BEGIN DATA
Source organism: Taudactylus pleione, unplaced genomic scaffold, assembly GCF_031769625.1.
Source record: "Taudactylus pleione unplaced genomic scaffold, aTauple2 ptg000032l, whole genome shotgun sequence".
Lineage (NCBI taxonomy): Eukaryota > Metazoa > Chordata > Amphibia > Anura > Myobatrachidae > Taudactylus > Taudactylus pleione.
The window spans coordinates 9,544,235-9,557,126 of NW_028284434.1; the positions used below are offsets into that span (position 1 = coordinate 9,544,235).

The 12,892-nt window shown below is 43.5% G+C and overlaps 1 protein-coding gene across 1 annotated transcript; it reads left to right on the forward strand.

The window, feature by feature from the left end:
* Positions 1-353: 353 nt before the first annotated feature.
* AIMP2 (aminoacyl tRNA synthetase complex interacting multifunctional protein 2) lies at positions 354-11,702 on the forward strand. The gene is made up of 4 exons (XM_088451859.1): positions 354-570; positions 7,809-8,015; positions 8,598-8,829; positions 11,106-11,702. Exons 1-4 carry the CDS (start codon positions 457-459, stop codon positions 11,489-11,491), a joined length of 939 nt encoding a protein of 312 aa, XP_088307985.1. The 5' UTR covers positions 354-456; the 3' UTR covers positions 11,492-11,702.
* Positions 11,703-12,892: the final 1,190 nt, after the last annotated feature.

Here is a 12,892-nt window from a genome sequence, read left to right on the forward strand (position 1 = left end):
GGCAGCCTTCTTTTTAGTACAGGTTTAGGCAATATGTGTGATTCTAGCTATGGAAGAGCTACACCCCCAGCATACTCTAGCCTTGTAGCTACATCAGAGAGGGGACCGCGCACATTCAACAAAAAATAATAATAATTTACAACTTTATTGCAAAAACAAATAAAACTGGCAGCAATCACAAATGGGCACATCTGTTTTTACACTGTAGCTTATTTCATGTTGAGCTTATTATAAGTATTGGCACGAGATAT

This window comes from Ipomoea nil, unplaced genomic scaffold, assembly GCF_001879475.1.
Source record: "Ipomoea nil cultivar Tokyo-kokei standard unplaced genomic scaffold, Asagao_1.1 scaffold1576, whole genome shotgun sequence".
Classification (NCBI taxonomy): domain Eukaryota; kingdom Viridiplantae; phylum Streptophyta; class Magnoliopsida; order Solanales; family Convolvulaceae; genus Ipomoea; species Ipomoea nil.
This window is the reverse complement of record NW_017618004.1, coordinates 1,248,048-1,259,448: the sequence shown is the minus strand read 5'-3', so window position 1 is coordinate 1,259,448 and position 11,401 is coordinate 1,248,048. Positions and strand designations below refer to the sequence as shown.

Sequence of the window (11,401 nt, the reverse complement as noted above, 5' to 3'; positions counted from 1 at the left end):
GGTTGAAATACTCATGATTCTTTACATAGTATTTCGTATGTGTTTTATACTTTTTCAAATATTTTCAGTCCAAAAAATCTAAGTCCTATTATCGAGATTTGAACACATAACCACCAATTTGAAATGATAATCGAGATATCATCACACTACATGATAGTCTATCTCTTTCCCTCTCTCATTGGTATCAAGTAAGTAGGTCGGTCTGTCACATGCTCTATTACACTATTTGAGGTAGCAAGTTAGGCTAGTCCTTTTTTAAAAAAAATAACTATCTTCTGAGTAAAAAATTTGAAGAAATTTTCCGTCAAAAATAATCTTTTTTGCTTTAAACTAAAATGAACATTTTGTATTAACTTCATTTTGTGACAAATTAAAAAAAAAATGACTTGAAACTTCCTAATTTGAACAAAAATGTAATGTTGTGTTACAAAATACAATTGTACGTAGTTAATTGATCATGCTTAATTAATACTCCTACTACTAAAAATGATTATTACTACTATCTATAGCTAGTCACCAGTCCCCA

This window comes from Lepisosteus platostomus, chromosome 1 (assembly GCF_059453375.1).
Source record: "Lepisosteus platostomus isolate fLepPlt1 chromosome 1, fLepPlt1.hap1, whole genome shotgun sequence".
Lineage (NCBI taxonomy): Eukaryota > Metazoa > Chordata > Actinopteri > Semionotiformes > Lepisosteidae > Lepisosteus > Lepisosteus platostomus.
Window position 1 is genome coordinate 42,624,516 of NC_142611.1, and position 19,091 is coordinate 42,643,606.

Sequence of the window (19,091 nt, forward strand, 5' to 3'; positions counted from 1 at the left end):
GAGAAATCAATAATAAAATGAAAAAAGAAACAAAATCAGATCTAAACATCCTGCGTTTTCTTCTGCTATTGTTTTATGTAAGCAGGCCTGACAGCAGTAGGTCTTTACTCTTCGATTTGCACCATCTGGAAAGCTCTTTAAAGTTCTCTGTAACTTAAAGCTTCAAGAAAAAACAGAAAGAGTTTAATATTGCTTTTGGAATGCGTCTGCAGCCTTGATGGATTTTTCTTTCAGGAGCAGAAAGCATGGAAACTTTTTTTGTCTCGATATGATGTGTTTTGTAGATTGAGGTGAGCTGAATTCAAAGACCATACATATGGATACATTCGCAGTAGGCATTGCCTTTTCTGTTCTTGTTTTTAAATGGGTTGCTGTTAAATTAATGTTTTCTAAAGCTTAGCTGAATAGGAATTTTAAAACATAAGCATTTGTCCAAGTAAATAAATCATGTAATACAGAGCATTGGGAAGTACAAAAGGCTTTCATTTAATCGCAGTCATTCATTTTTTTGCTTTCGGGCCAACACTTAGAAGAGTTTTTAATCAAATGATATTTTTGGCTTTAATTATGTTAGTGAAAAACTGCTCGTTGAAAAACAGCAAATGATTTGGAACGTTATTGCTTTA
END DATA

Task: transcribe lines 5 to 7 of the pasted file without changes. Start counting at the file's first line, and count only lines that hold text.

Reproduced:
The 12,892-nt window shown below is 43.5% G+C and overlaps 1 protein-coding gene across 1 annotated transcript; it reads left to right on the forward strand.

The window, feature by feature from the left end:
* Positions 1-353: 353 nt before the first annotated feature.